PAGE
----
Climate anxiety? What are your plans for the next six years? Graduate college, travel the world, get a puppy, buy a house, get married, build a garden, start a new job, have a child, or maybe two? Six years is such a long time! Time that can be spent creating beautiful moments. But what if you had to fit the rest of your life in the next six years—six years and 317 days to be exact. How short would six years feel then? Would you live your life differently? If you had the opportunity to add more time to these six years, would you make smarter, more ethical, and sustainable decisions?
The climate clock hangs high in Berlin, and New York City, counting down “how long it will take, at current rates of emissions, to burn through our ‘carbon budget’ — the amount of CO2 that can still be released into the atmosphere while limiting global warming to 1.5°C above pre-industrial levels. This is our deadline, the time we have left to take decisive action to keep warming under the 1.5°C threshold.” (Climate Clock)
While the clock does bring needed attention, is not always positive.The countdown may bring awareness to the climate crisis and encourage sustainable living, but does the oversaturation in the news increase a sense of impending doom? That no matter how much plastic you stop using, the meat you stop eating, or the numerous protests you attend, nothing will make enough significance to reverse this ticking time bomb. If you feel stress or grief around the current climate crisis, you are probably experiencing “climate anxiety,” “a fairly recent psychological disorder afflicting an increasing number of individuals who worry about the environmental crisis” (Psychology Today).
If you are someone who experiences climate anxiety and is feeling a little lost or scared, try not to worry. You are not alone. There is an entire community experiencing the same feelings. As someone who experiences climate anxiety myself, I would like to share some useful tips to help lessen your anxiety.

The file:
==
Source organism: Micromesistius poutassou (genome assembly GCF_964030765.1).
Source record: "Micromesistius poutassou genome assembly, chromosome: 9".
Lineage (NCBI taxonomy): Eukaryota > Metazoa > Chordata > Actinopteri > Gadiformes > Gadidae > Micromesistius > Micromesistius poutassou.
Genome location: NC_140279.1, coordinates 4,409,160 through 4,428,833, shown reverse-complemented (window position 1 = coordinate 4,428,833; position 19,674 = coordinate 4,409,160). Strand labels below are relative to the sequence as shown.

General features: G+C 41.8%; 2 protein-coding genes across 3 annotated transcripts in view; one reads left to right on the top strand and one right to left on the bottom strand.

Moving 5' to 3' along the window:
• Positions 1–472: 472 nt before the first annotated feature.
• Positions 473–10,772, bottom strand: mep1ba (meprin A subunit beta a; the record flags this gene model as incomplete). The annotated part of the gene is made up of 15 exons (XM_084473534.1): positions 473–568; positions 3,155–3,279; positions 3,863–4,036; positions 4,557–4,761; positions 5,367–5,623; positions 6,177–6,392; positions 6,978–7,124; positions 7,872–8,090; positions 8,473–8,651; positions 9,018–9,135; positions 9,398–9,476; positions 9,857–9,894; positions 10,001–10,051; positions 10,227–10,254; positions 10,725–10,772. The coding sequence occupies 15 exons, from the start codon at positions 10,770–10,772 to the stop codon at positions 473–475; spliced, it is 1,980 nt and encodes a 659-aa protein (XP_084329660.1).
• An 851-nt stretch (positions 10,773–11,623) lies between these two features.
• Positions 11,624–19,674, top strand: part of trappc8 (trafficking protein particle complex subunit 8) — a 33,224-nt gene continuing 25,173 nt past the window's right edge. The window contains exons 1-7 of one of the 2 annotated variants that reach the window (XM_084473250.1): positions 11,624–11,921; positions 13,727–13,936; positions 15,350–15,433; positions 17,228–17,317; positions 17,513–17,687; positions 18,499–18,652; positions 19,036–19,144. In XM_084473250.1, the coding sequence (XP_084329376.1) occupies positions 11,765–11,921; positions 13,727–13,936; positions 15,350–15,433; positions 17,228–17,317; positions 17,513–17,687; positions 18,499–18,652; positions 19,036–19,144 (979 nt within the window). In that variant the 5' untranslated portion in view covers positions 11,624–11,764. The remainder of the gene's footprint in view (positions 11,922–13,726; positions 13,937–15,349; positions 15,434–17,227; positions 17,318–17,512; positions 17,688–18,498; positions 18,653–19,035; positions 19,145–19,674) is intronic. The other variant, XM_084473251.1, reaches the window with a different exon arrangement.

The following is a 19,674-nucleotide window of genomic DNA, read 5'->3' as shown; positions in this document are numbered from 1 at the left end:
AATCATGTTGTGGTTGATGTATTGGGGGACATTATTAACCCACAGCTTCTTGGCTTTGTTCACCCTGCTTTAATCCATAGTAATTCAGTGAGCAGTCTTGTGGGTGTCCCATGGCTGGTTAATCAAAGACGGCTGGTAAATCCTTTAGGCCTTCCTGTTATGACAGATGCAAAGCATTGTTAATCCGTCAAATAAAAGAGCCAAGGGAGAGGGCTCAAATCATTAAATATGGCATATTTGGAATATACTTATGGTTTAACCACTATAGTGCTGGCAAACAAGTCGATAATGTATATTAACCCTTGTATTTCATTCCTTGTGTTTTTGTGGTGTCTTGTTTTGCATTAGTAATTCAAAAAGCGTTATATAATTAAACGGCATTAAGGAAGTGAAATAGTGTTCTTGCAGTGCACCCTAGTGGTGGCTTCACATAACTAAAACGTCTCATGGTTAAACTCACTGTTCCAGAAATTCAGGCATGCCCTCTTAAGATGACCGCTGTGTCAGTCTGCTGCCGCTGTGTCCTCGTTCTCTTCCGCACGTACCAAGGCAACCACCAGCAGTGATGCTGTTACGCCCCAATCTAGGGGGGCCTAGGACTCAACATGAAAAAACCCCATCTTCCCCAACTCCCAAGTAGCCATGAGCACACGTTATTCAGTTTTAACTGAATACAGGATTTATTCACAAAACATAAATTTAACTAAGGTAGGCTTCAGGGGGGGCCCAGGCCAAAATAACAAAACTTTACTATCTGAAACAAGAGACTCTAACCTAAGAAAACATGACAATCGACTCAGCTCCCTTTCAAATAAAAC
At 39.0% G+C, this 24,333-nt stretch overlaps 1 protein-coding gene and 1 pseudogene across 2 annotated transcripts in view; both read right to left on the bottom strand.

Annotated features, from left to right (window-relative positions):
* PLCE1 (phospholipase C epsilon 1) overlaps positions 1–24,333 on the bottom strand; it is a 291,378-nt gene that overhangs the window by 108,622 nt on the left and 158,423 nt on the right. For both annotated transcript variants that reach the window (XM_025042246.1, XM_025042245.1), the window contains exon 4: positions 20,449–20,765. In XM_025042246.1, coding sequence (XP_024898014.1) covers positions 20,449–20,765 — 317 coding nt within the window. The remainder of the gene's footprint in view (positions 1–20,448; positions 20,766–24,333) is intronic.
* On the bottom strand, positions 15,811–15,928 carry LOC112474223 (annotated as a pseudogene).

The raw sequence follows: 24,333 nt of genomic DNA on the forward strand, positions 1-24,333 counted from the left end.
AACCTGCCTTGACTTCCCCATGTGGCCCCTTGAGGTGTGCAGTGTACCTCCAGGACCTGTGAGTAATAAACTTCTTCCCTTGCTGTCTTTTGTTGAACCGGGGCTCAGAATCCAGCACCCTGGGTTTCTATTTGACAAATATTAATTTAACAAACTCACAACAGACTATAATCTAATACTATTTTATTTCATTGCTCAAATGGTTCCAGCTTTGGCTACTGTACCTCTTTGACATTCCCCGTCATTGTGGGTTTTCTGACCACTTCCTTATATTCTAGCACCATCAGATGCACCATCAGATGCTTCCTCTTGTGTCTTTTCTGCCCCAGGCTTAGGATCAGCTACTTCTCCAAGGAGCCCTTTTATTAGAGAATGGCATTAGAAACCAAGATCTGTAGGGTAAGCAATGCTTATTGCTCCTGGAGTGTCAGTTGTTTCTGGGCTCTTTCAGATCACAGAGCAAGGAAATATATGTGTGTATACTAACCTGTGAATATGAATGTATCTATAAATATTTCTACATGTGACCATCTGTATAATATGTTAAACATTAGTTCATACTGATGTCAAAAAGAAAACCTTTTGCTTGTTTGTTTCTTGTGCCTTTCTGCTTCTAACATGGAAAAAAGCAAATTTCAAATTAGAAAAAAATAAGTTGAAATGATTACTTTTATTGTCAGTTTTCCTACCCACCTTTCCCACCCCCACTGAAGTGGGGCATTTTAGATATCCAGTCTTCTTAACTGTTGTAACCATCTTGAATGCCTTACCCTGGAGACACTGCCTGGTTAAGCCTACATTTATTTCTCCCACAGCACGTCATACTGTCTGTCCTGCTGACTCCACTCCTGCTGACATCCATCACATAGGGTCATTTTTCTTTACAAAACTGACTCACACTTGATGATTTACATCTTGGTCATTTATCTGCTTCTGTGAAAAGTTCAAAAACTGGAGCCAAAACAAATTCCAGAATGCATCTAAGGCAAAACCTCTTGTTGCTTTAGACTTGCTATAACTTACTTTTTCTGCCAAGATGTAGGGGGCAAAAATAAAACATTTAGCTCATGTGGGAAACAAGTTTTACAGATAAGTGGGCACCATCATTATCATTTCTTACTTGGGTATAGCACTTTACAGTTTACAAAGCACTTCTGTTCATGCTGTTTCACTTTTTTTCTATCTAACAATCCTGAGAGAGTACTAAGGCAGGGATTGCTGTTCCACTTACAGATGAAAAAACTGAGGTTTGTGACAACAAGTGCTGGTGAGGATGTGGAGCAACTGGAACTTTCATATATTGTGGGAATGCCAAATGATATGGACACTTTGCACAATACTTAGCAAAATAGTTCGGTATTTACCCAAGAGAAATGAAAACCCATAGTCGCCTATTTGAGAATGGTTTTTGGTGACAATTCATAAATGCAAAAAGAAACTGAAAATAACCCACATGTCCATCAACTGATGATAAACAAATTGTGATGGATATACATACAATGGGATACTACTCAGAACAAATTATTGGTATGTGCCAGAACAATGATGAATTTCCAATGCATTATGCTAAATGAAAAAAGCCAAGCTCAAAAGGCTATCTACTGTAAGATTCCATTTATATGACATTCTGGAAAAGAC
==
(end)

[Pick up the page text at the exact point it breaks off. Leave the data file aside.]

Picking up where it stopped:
I’ve made adjustments to my daily living so I can leave a positive impact on my planet. If you have not already, start by lessening your plastic and meat intake, use your car less and public transport more, and switch off your lights and water as often as possible.
“But I already do all of this, and it does not feel like enough.”
While your individual acts are extremely important, I can understand those small changes might not feel overly impactful. Let me remind you that your small acts are making a huge difference, so take pride in that! Keep up the good work, and share your knowledge with those around you. Also remember, it is not the individual person that is having the greatest negative impact on our planet. It is the large-scale corporations that cause detrimental environmental damage. We need to continue holding them accountable.
You can start by limiting how much you shop from fast fashion companies. Fast fashion, “an approach to the design, creation, and marketing of clothing fashions that emphasizes making fashion trends quickly and cheaply available to consumers”,is a massive polluter, creating cheap clothing, at the expense of underpaid workers. Clothes not meant to last to the next season end up in our landfills. Fast fashion produces excessive amounts of greenhouse gases into our atmosphere and pollutes our waters with dyes and chemicals.
Support small, ethical businesses and most importantly shop second-hand whenever possible.
Try buying groceries from local farmers and markets whenever possible. Corporate farms tear down large sections of forest to make room for livestock, among other harmful practices. I would also recommend shopping organic to avoid harmful pesticides. The use of these chemicals overflows to waterways and is harmful to fish.
When these practices aren’t an option, look for companies that have green policies—companies that pledge to offset their carbon footprint, or create products that are environmentally friendly.
Your voice is your greatest strength. Hold corporations accountable for their actions. We need to demand sustainable initiatives, and if companies refuse to upgrade, then we must take our business elsewhere.
It can be extremely anxiety-inducing to have no idea what our future is going to look like. Especially when countdowns like the Climate Clock can make us feel like we are running out of time. I want to encourage you to look at this situation as “glass half full”, we have six years. Six years to change our daily practices. To live a zero-waste lifestyle, to stop eating meat, to buy only from small, local, sustainable businesses, and to stop supporting large corporations. Six years to reverse the damages done to our planet. We still have the chance to encourage change and make a difference. We have the opportunity to be the change we want to see in this world.